MEDFORD (WBZ-AM) -- A contentious school committee meeting was held in Medford Thursday night, as School Superintendent Roy Belson took responsibility for failing to report a loaded ammunition clip found in the middle school last year to police.
"I'm telling you outright I made a mistake in judgement," Belson told the crowd. "I thought I was doing the right thing because I didn't want to raise anxiety over something, and undoubtedly I did raise anxiety."
Facing a vocal crowd of several hundred, the committee decided to cancel classes Monday to hold an emergency professional development day.
Belson called for moving the conversation on school safety forward.
"You want to blame me, you want to be angry at me, okay, I understand that," he said. "But right now, this school committee, the mayor, the police chief, and all the other people are trying to help put something together that will make it even safer."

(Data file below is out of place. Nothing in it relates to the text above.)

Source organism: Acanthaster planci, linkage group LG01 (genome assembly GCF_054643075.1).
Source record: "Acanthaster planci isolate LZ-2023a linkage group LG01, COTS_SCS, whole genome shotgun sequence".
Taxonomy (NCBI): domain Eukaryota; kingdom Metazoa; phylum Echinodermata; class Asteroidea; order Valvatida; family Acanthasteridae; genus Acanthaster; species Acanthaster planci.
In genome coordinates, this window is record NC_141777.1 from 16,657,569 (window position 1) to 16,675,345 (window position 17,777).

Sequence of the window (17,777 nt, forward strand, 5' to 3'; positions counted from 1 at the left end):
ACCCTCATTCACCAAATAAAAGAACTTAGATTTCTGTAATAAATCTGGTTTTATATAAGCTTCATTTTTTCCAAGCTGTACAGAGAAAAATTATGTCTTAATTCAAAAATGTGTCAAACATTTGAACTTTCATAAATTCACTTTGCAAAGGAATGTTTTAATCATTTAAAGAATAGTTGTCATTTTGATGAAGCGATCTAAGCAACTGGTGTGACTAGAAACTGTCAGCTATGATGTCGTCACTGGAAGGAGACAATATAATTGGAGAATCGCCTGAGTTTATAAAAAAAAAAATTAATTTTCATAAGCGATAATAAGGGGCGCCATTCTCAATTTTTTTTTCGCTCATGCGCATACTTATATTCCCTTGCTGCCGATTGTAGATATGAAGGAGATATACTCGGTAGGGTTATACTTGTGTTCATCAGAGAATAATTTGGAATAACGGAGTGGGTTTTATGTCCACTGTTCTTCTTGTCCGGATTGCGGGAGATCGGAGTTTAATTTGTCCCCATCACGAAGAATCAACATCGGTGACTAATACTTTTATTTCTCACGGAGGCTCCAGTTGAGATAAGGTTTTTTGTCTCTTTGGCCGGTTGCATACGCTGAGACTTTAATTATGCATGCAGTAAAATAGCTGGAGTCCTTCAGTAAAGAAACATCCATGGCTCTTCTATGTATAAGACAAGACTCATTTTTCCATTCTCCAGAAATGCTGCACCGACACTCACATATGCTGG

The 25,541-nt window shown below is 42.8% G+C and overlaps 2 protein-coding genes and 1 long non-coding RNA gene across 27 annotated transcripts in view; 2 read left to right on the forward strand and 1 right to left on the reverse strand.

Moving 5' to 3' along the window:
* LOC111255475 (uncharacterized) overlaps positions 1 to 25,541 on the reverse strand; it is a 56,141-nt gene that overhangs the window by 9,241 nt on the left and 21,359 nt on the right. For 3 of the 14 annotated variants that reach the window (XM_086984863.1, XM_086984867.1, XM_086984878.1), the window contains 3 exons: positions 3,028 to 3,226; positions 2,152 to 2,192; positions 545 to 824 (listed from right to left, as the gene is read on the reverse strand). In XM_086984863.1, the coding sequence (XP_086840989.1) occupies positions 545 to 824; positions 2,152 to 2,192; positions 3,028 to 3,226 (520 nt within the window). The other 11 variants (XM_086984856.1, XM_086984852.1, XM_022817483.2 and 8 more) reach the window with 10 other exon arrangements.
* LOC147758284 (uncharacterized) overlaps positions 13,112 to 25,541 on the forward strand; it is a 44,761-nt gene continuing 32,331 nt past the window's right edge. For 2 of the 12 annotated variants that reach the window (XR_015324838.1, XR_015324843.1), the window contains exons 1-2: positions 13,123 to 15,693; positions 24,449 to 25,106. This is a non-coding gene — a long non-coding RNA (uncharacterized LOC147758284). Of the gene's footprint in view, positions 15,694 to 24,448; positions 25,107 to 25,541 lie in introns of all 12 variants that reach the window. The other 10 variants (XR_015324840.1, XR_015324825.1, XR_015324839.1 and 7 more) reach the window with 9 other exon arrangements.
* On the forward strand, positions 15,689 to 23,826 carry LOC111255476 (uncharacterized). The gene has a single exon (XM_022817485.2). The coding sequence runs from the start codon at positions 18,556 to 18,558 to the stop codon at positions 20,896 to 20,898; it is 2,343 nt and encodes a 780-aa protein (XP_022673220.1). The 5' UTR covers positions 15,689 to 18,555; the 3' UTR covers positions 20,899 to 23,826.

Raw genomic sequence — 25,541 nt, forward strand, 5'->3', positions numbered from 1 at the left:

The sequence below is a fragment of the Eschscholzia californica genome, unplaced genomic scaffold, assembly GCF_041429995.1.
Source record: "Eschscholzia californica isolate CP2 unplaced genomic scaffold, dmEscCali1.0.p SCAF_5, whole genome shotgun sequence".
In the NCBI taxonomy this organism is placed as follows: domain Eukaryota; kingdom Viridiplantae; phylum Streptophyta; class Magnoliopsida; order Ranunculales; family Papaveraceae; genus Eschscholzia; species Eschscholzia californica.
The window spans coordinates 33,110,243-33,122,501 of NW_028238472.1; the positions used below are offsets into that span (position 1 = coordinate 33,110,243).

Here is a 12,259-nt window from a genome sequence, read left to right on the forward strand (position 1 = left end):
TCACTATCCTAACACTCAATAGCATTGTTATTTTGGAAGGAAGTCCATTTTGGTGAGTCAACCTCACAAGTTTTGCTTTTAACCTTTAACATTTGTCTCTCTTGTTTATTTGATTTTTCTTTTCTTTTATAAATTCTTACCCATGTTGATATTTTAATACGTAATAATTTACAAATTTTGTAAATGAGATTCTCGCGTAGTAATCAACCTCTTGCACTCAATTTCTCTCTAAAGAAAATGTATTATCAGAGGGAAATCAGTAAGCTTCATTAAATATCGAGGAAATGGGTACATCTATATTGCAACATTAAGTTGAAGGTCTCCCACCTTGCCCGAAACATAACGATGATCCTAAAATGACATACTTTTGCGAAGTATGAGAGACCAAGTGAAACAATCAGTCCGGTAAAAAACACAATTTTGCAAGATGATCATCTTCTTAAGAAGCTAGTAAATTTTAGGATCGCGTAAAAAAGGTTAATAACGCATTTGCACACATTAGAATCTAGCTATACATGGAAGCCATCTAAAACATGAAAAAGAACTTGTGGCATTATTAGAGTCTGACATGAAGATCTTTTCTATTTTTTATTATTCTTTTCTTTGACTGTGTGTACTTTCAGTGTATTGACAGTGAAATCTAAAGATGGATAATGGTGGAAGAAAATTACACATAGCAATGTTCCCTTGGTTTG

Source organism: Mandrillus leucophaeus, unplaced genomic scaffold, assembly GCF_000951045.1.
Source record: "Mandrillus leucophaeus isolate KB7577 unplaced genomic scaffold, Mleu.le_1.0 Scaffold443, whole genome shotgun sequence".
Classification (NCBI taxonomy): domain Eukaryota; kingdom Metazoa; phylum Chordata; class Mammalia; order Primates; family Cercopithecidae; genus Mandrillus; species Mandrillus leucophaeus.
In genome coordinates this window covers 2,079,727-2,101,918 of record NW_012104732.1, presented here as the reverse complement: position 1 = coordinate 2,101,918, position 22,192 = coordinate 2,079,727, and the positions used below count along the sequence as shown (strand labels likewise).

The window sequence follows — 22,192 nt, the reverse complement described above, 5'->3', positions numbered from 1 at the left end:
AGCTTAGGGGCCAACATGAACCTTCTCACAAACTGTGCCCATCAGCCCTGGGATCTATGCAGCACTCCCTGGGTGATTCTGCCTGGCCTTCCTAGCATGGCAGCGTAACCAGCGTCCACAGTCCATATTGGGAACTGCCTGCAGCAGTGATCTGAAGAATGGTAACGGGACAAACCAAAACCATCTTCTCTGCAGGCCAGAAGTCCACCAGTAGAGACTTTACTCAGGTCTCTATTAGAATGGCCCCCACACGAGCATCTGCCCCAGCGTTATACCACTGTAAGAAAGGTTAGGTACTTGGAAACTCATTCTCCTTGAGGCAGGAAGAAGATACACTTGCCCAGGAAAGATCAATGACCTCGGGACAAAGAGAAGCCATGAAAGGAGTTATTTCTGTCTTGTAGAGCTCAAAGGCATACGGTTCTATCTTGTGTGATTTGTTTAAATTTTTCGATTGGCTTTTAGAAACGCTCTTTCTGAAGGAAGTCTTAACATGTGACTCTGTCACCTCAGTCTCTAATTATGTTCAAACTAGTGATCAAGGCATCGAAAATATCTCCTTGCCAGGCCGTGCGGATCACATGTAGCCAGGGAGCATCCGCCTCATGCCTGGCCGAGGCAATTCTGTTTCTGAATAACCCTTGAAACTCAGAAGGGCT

Several parents called for Belson to resign, but school committee member Paulette Van der Kloot defended him.
"He's a good man who made a bad mistake," she said.
The clip was found in the McGlynn School auditorium over winter break, but wasn't reported for six weeks.
Belson said he believed it was an isolated incident, and didn't want to alarm the community.
On Thursday, 17 teams of law enforcement swept Medford Schools, finding no weapons or suspicious items.
That same day, Medford Mayor Stephanie Burke announced at a press conference that McGlynn School Principal Jake Edwards had been placed on leave for his failure to report the magazine after he received it from the custodian over winter break.
Mayor Burke said his handling of the discovery of the magazine put the entire school community at risk.
Former Attorney General Martha Coakley has been hired to conduct an independent investigation.
WBZ NewsRadio 1030's Doug Cope reports